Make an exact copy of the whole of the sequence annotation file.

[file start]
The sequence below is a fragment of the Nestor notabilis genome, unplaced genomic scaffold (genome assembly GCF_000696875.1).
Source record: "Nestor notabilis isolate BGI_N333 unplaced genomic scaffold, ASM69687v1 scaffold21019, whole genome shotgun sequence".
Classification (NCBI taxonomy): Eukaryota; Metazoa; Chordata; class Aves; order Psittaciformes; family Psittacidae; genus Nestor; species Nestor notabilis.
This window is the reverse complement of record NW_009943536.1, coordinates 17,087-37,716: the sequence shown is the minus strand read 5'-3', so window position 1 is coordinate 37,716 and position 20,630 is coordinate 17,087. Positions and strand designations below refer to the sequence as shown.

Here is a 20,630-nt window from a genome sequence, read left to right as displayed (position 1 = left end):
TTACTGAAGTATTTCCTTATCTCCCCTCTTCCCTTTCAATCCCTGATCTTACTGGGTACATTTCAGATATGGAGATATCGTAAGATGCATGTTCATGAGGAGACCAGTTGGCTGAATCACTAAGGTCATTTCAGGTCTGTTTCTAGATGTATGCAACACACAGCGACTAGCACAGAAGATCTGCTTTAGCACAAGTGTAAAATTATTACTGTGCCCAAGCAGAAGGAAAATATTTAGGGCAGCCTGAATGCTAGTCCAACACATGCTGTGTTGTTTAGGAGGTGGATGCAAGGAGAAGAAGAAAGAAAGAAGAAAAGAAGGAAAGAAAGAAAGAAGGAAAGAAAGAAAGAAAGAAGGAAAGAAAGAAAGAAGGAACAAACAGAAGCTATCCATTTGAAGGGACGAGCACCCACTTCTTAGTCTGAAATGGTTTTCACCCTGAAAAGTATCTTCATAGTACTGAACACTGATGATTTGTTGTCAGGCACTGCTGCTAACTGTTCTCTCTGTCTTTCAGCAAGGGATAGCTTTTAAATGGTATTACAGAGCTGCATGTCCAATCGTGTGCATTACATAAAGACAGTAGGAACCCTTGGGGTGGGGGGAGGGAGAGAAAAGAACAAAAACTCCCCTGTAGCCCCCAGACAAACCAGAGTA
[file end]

The sequence below is a fragment of the Nestor notabilis genome, unplaced genomic scaffold (genome assembly GCF_000696875.1).
Source record: "Nestor notabilis isolate BGI_N333 unplaced genomic scaffold, ASM69687v1 scaffold21019, whole genome shotgun sequence".
Classification (NCBI taxonomy): Eukaryota; Metazoa; Chordata; class Aves; order Psittaciformes; family Psittacidae; genus Nestor; species Nestor notabilis.
This window is the reverse complement of record NW_009943536.1, coordinates 17,087-37,716: the sequence shown is the minus strand read 5'-3', so window position 1 is coordinate 37,716 and position 20,630 is coordinate 17,087. Positions and strand designations below refer to the sequence as shown.

Here is a 20,630-nt window from a genome sequence, read left to right as displayed (position 1 = left end):
TTACTGAAGTATTTCCTTATCTCCCCTCTTCCCTTTCAATCCCTGATCTTACTGGGTACATTTCAGATATGGAGATATCGTAAGATGCATGTTCATGAGGAGACCAGTTGGCTGAATCACTAAGGTCATTTCAGGTCTGTTTCTAGATGTATGCAACACACAGCGACTAGCACAGAAGATCTGCTTTAGCACAAGTGTAAAATTATTACTGTGCCCAAGCAGAAGGAAAATATTTAGGGCAGCCTGAATGCTAGTCCAACACATGCTGTGTTGTTTAGGAGGTGGATGCAAGGAGAAGAAGAAAGAAAGAAGAAAAGAAGGAAAGAAAGAAAGAAGGAAAGAAAGAAAGAAAGAAGGAAAGAAAGAAAGAAGGAACAAACAGAAGCTATCCATTTGAAGGGACGAGCACCCACTTCTTAGTCTGAAATGGTTTTCACCCTGAAAAGTATCTTCATAGTACTGAACACTGATGATTTGTTGTCAGGCACTGCTGCTAACTGTTCTCTCTGTCTTTCAGCAAGGGATAGCTTTTAAATGGTATTACAGAGCTGCATGTCCAATCGTGTGCATTACATAAAGACAGTAGGAACCCTTGGGGTGGGGGGAGGGAGAGAAAAGAACAAAAACTCCCCTGTAGCCCCCAGACAAACCAGAGTA